"Voyagers down the Pacific coast of South America sail for days through one of the great phenomena of nature and are rarely wiser for the experience. They are impressed by the barren character of the shores and mountain slopes, they marvel at the indescribable abundance of sea-birds without realizing that the existence of both deserts and birds is due to the same cause that induces them to don an overcoast though near the equator." From Frank Chapman's introduction to Robert Cushman Murphy's "Bird Islands of Peru" (1925).
The Humbolt Current (alson known as the Peruvian Current) is an arm of the West Wind Drift that flows up the western coast of South America, bringing cold Antarctic water to the surface along the coast of Chile and Peru. This is one of the largest upwelling zones in the world and supports an immense fish population that in turn attracts great numbers of seabirds and marine mammals. An exciting host of species are endemic to the Humbolt Current: Humbolt Penguin, Markham's Storm-petrel, Hornby's Storm-petrel, Peruvian Diving-Petrel, Peruvian Pelican, Peruvian Booby, Guanay Cormorant, Red-legged Cormorant, Grey Gull, Band-tailed Gull and the stunning Inca Tern. Many others nest elsewhere but use the current as an important feeding ground.
Humbolt Penguin is one of the most threatened penguin species in the world. As of the beginning of 1999, there were only c. 3,300 individuals left in Peru. It is unclear how many perished during the previous El Nino, but current estimates suggest a 45-50% mortality. The main penguin rookery in Peru is on the guano island of Punta San Juan, and is thus extremely vulnerable to commerical guano mining. Dr. Patricia Majluf of the Wildlife Conservation Society based in Lima, Peru has successfully negotiated an agreement with the Peruvian Government to control mining, avoiding the breeding season.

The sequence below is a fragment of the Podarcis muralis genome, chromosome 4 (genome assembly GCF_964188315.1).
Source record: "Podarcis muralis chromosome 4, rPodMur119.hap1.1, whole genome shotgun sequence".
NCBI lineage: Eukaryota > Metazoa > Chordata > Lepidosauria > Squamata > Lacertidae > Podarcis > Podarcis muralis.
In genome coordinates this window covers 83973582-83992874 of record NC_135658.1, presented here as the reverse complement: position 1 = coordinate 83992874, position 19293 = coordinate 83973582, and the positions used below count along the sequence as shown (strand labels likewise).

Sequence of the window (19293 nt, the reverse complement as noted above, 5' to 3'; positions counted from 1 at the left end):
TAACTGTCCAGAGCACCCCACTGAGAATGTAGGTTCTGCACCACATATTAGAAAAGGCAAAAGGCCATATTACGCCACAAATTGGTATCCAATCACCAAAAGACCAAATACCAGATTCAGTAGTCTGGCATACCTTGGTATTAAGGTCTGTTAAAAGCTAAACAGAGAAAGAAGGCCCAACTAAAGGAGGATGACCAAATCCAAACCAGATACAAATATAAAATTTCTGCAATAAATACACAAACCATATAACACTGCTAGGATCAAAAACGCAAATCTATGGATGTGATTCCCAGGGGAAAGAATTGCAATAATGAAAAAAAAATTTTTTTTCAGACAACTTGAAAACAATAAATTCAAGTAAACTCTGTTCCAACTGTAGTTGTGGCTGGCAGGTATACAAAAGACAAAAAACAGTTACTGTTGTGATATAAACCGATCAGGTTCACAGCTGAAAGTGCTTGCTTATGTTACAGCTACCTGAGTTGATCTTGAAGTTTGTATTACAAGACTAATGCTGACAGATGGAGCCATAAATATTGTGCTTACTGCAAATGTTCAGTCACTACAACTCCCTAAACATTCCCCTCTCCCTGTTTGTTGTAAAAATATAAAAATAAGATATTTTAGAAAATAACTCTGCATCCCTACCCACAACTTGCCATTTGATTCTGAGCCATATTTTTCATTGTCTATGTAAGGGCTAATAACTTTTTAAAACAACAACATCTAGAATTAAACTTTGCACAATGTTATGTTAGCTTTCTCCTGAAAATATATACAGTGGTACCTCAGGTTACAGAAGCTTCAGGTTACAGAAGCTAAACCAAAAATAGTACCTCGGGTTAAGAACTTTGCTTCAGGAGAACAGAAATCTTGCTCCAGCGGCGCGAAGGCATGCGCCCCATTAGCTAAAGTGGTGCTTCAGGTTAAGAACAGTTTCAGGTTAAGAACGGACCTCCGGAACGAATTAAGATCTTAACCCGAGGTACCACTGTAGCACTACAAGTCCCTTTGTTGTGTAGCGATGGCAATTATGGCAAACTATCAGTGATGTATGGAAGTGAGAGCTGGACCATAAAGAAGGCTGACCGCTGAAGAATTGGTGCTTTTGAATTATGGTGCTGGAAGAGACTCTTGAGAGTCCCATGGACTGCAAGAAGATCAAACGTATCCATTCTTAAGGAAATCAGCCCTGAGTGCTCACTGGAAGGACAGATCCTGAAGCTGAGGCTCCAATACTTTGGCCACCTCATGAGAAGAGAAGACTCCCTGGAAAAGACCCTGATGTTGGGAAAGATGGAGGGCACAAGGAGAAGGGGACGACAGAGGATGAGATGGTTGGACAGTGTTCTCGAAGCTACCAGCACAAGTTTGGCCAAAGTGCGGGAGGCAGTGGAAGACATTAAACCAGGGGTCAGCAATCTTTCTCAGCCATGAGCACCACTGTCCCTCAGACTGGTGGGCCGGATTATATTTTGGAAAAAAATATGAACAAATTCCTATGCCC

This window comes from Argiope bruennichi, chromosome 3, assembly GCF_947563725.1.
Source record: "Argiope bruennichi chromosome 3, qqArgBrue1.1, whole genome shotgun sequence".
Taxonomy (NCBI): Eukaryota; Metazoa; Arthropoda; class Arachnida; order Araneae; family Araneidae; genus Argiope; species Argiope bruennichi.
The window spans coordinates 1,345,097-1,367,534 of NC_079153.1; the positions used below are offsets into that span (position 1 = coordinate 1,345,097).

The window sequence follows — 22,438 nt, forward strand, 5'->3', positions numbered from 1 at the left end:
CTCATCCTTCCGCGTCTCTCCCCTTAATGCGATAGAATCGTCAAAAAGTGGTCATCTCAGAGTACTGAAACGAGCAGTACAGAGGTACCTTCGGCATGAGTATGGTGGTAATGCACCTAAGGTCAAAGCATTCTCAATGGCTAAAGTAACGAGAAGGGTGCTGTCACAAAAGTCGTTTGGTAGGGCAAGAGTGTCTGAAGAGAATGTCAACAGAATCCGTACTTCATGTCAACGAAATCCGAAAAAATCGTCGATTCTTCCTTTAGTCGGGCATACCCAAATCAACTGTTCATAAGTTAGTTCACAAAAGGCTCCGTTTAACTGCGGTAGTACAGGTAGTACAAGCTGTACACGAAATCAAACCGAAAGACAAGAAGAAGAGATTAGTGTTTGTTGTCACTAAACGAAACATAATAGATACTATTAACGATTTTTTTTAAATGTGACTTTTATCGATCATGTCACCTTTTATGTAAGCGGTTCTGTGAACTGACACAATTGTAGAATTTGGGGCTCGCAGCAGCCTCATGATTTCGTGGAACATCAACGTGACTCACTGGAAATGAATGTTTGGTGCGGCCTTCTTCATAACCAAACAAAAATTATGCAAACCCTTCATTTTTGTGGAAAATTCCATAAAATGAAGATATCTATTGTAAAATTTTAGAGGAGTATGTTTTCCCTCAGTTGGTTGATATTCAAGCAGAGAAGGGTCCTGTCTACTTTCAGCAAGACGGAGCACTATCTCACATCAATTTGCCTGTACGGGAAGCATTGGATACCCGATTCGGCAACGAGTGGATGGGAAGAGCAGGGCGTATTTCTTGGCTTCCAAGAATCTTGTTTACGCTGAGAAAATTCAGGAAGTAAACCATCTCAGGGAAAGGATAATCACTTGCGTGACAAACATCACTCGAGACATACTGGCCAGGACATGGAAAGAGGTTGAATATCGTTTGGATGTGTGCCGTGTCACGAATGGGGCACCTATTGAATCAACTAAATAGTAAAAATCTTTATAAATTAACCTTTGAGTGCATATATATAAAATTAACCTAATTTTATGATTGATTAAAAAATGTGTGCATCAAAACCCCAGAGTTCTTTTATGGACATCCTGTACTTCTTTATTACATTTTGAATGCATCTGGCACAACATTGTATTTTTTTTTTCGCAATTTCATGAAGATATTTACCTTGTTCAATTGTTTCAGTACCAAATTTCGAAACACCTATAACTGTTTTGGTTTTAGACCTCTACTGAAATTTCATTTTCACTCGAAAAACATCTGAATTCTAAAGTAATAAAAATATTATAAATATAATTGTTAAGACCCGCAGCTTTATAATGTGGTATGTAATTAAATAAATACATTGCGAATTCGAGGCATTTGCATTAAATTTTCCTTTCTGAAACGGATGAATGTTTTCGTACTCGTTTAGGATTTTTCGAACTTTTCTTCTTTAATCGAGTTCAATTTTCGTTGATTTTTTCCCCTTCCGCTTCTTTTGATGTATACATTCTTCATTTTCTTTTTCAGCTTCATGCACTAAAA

Offshore trips run out of the ocean resort town of Viña del Mar near the city of Valparaiso, not far from Santiago, the capital of Chile. A number of birding tour companies (e.g. Fantastico Sur Birding and Nature Tours) offer pelagic excursions.
Figure 2. Pink-footed Shearwater (with wing raised) and White-chinned Petrel in waters off Chile. Photo copyright of Winty Harrington©, 1999
There are three endemic or near-endemic Pterodroma species breeding on the islands: Stejneger's Petrel, Juan Fernandez Petrel and De Filippi's Petrel. Other important (and near-endemic) breeders are Kermadec Petrel (subspecies juana), Pink-footed Shearwater and White-bellied Storm-petrel (endemic subspecies segethi).
Juan Fernandez Petrel, apparantly a pan-tropical species, breeds on the highest points of Mas Afuera (1650 m), while a few De Filippi's Petrel (also known as Mas a Tierra Petrels) breed at lower altitude on Mas a Tierra closer to the cool waters of the Humbolt Current. An estimated 1 million pairs of Juan Fernandez Petrels breed on Isla Alejandro Selkirk. Pink-footed Shearwaters are common around the islands and breed on Mas a Tierra, but as with the Pterodroma petrels, numbers are fast declining because of predation by non-native cats and coatimundis and through habitat erosion due to feral goats. Magellanic Penguins are also possible.